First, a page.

Slum tourism is one of the fastest-growing niche world and is no stranger to controversy. A slum, as defined niche, the impacts it has had on the regions tourism segments in the by the United Nations, is “a run-down area of a city characterized by substandard housing and squalor and lacking in tenure security” (Ma, 2010, 3). Slum tourism is the to discuss slum tourism and the regions where it is most popular, the historic development of the affected, and a look into the future formation of organized tours in these areas. Because slum tourism is a new phenomenon, there is relatively little research on the subject. This paper will begin evolution of the trend.
DESCRIPTION OF THE TREND
In a general sense, “slum tourism” falls under the umbrella of poverty tourism – where tourists travel to less developed areas to view in Africa, and Mumbai in India. These include the largest slums in their regions based on population and geographical size. An overwhelming majority of visitors to slum destinations are deemed “curious, rich Westerners” (Freire – Medeiros, 2008, 584). In fieldwork by Ma (2010) from Reality Tours & Travel in up the largest proportions of visitors. Long haul travelers saturate the market as it is rare that members of the surrounding city dare to journey into the depths of the slums that are in their own backyards. This can be seen as only 5% of visitors in Ma's research were from India. Slum tourism attracts a relatively balanced amount of female and male visitors, drawing tourists ranging from 25 to 55 years of age (Freire – Medeiros, 2008).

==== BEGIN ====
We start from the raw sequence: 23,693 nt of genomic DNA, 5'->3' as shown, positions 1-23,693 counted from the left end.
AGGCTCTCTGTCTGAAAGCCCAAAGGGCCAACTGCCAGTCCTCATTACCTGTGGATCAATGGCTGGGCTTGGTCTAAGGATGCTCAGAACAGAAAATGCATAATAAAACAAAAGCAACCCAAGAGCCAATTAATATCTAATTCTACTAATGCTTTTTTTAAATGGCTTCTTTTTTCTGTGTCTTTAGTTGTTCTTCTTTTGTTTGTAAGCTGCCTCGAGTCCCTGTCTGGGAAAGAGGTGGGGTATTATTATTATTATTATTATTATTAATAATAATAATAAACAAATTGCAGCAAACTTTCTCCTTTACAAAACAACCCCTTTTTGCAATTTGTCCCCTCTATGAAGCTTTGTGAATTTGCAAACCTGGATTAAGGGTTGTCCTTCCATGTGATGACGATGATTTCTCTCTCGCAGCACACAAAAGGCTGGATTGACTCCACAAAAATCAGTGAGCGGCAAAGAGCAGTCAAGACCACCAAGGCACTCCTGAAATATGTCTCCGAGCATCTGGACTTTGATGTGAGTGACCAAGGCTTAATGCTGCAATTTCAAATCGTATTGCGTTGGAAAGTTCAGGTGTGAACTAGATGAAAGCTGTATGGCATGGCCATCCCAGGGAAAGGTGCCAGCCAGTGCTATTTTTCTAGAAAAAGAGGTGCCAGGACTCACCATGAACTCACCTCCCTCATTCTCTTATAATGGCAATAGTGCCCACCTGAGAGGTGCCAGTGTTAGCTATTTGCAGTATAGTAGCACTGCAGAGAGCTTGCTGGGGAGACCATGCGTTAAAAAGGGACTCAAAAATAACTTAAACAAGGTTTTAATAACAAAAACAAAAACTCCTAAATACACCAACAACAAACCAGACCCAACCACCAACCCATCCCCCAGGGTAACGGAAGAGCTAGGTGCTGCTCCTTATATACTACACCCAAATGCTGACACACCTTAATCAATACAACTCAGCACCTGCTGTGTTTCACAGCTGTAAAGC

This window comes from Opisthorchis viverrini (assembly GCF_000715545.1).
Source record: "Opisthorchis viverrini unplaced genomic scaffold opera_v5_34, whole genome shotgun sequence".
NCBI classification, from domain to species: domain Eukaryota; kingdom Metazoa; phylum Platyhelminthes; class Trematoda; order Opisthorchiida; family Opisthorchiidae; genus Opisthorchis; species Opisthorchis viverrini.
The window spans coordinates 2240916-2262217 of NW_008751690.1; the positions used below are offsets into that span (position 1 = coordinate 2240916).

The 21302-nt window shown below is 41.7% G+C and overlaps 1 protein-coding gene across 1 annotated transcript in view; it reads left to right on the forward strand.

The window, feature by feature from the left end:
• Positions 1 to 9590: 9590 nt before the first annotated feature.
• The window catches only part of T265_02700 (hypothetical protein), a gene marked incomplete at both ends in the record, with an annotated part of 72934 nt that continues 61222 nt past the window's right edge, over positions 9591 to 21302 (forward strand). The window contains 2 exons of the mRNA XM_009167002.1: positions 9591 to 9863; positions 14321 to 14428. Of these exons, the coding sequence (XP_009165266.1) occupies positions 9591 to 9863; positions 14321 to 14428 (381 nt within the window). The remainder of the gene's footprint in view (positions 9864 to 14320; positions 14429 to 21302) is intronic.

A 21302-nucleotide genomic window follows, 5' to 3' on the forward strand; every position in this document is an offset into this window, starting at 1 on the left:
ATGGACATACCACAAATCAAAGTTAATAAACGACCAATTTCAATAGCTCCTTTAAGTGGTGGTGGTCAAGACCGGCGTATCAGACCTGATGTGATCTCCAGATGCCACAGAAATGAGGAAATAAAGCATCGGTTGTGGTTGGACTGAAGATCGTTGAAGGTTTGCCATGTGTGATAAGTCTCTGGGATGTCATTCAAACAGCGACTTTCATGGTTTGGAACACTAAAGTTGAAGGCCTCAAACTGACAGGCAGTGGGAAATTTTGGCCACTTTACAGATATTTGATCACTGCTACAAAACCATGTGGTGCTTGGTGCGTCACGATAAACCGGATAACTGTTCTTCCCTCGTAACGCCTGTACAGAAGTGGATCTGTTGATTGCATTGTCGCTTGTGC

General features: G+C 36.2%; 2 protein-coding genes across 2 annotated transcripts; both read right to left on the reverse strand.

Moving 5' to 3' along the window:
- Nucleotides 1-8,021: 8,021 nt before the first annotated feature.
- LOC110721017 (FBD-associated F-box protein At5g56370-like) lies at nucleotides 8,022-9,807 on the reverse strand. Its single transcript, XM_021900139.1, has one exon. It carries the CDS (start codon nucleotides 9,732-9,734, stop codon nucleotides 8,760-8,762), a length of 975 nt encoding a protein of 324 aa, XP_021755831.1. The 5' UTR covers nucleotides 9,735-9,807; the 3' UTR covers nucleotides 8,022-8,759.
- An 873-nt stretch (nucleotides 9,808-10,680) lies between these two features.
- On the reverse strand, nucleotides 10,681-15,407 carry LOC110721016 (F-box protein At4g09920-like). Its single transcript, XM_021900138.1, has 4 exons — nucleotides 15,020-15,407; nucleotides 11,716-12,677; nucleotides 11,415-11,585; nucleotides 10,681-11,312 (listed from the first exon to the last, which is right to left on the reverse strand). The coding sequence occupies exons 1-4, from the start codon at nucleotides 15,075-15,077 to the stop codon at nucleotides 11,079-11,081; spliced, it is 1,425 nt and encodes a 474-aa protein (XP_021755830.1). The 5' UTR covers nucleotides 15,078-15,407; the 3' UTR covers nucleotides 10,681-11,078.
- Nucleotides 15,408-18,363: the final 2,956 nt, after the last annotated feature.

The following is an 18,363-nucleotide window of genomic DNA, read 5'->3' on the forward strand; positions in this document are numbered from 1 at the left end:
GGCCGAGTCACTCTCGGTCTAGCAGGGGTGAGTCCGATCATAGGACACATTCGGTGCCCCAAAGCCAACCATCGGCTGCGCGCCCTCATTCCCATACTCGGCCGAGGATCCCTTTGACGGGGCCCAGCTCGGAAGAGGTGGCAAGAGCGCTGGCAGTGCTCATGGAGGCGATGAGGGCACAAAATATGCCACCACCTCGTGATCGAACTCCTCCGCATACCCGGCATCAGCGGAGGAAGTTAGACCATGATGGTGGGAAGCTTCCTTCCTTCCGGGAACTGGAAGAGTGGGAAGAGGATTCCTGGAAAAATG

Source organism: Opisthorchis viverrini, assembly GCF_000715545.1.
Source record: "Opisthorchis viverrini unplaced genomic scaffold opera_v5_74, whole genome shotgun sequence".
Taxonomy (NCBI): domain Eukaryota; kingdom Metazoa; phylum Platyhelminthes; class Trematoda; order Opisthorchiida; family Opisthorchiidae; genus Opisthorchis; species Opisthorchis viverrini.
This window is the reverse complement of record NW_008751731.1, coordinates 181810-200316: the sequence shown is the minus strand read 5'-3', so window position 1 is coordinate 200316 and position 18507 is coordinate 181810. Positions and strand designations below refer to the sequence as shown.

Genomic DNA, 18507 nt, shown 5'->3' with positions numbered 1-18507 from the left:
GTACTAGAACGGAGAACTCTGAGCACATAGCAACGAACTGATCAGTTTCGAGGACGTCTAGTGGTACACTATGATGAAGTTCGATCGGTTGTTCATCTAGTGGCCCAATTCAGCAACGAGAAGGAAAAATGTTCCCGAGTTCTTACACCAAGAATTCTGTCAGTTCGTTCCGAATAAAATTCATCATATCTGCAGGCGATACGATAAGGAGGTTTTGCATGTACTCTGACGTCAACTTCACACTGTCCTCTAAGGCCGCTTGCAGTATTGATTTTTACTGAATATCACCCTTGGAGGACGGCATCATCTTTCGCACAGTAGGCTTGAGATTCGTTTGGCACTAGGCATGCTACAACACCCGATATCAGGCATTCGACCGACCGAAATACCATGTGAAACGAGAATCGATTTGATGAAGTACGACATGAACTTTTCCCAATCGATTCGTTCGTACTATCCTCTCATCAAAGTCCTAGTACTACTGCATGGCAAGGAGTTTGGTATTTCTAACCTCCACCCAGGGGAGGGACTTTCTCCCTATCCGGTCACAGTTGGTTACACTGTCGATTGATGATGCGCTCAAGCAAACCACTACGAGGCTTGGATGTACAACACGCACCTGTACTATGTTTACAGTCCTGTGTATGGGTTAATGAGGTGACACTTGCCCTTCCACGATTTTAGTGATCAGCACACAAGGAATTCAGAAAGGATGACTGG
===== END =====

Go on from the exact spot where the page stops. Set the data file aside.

Cite this article:
Ashish Dubey. A Study on Slum Tourism. Int. J. Ad. Social Sciences 2(1): Jan. –Mar., 2014; Page 08-11